C. There Is Something To Appreciate

Christians are to appreciate that we have tasted that the Lord is gracious. Have you tasted that the Lord is good (gracious)? If so, you will know the following ...

  1. He is good in the way he Loves us.
  2. He is good in the way he Lifts us.
  3. He is good in the way he Listens to us.
  4. He is good in the way he Leads us.

The late Billy Graham, in a book entitled "The Secret of Happiness," states that there are four things that can spoil your appetite for the righteousness of God. 

FIRST: "Sinful Pleasure" can ruin your appetite for the things of God.

I once heard the story of a man walking down the road and behind him followed a pig. A friend called to him and asked how he got the pig to follow him. He said, "It's very simple. Every step I take, I drop a bean, and the pig likes beans." Satan goes along the road of life dropping his beans, and we are following him to eternal destruction.

SECOND: "Self-sufficiency" can impair your hunger after God.

No person is so empty as the one who thinks he is full but is not. No person is so ill as he who has a fatal disease and yet thinks he is in perfect health. No person is so poor as he who thinks he is rich but is actually bankrupt.

THIRD: "Secret sin" can take away your appetite for the righteousness of God.

That secret sin you commit has a cost. You thought you had gotten away with it, but the remorse of it remains in your heart. Those evil resentments you harbor in your breast against your neighbor, the failure to forgive those who have wronged you, the wickedness that has filled your heart, presses out the room needed for God to fill you with the Holy Spirit. The jealousies, the envies, the prejudices, and the malice will take away your appetite for the things of the Spirit of God.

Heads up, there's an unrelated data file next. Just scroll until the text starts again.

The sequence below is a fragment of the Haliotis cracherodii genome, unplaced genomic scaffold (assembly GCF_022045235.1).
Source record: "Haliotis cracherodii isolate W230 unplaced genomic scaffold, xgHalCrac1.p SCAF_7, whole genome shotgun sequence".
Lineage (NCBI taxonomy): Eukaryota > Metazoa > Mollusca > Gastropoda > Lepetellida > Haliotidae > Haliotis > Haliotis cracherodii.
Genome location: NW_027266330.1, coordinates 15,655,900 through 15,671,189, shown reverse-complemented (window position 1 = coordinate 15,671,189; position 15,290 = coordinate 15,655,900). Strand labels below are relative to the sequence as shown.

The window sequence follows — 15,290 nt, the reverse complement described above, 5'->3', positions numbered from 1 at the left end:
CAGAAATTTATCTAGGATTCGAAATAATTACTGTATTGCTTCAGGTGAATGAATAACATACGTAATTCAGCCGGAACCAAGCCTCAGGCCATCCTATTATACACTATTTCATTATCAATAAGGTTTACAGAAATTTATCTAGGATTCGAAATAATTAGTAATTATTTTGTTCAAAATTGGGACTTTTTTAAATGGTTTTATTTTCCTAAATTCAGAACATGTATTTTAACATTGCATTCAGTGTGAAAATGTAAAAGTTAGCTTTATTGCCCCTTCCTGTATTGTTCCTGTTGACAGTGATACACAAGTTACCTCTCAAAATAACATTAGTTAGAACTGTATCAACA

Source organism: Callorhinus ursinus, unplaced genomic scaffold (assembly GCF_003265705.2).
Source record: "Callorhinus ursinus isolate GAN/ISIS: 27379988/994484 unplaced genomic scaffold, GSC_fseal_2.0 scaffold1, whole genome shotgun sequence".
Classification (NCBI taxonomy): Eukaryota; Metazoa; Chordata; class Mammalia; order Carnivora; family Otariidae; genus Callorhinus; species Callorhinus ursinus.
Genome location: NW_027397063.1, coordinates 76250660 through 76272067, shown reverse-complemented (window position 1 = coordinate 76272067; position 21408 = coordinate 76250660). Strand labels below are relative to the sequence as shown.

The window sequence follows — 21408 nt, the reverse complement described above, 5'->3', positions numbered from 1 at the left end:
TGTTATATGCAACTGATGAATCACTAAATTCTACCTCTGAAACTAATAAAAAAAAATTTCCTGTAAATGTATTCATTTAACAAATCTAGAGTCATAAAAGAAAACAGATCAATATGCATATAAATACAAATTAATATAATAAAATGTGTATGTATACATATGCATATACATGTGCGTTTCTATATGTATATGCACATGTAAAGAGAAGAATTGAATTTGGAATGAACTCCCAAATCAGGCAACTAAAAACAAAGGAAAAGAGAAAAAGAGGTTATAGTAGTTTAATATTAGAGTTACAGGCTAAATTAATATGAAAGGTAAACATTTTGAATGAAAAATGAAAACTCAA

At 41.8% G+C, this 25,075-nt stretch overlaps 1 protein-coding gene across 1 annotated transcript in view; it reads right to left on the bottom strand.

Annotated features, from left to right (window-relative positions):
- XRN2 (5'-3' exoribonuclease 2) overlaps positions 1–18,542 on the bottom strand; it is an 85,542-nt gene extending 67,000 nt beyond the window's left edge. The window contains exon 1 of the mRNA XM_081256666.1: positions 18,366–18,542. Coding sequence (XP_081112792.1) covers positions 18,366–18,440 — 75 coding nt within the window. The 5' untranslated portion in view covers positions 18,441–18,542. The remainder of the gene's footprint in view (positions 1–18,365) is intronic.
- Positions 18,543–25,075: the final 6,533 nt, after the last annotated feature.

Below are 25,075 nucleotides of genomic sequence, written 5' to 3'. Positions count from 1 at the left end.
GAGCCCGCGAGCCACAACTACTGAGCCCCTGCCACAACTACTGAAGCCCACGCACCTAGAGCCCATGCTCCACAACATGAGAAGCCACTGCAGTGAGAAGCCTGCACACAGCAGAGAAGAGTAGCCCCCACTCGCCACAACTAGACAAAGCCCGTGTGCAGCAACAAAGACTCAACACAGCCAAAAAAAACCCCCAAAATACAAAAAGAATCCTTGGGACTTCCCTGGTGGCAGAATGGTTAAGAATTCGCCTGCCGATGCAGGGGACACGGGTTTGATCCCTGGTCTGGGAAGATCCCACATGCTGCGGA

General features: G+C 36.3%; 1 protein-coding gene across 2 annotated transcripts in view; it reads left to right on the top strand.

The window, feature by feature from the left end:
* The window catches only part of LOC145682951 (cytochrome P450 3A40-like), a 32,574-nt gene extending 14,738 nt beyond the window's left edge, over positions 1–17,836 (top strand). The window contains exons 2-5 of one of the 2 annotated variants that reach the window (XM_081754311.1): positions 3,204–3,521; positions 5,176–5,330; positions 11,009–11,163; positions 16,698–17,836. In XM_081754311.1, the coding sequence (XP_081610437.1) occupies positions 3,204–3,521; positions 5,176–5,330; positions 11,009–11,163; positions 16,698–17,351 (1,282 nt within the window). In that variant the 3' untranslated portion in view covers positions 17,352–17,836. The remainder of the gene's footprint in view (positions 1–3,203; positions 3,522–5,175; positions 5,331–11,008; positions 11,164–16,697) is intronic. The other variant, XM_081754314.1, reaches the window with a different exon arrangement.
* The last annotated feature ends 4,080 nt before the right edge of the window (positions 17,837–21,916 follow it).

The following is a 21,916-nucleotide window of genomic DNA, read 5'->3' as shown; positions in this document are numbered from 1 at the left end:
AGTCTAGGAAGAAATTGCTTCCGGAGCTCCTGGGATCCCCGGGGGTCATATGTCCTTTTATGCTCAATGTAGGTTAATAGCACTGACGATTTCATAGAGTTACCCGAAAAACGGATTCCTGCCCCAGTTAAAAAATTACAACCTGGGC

FOURTH: "Neglect of your spiritual life" can take away your appetite for the righteousness of God.

All Christians believe in God, but many have little time for God. They are too busy with everyday affairs to take time with Bible reading, prayer, and being thoughtful regardiung their fellow human beings. Many of them have lost the spirit of zealous discipleship" (pages 82-84).


Our duty is to grow in the Lord. We are to keep a good appetite for the things of God and we are to avoid the junk food of this world so that our appetite for God is not spoiled.

Someone has said, "God never alters the robe of righteousness to fit man; He changes the man to fit the robe."

Dr. A.B. Simpson wrote the hymn, "Himself":

"Once it was the blessing; now it is the Lord.

Once it was the feeling; now it is His Word.

Once His gifts I wanted; now the Giver own.

Once I sought for healing, now Himself alone.

Once 'twas painful trying; now 'tis perfect trust.

Once a half salvation; now the uttermost.

Once 'twas ceaseless holding; now He holds me fast.

Once 'twas constant drifting; now my anchor's cast.

Once 'twas busy planning; now 'tis trustful prayer.

Once 'twas anxious caring; now He has the care.

Once 'twas what I wanted, now what Jesus says.

Once 'twas constant asking; now 'tis ceaseless praise.

Once I tried to use Him; now He uses me.

Once it was my working; His it hense shall be.

Once the power I wanted, now the Mighty One.

Once for self I labored, now for Him alone.

Once I hoped for Jesus; now I know He's mine.

Once my lamps were dying; now they brightly shine.

Once for death I waited; now His coming hail.

And my hopes are anchored safe within the veil." (A.B. Simpson, 1904)

How about it Christian, is your desire (your appetite) wholly and totally for God? Is it more of HIM you seek? When that is our greatest desire, we can grow to be all that He intends. We can act like, and be seen by the world, as the people that are Born of God.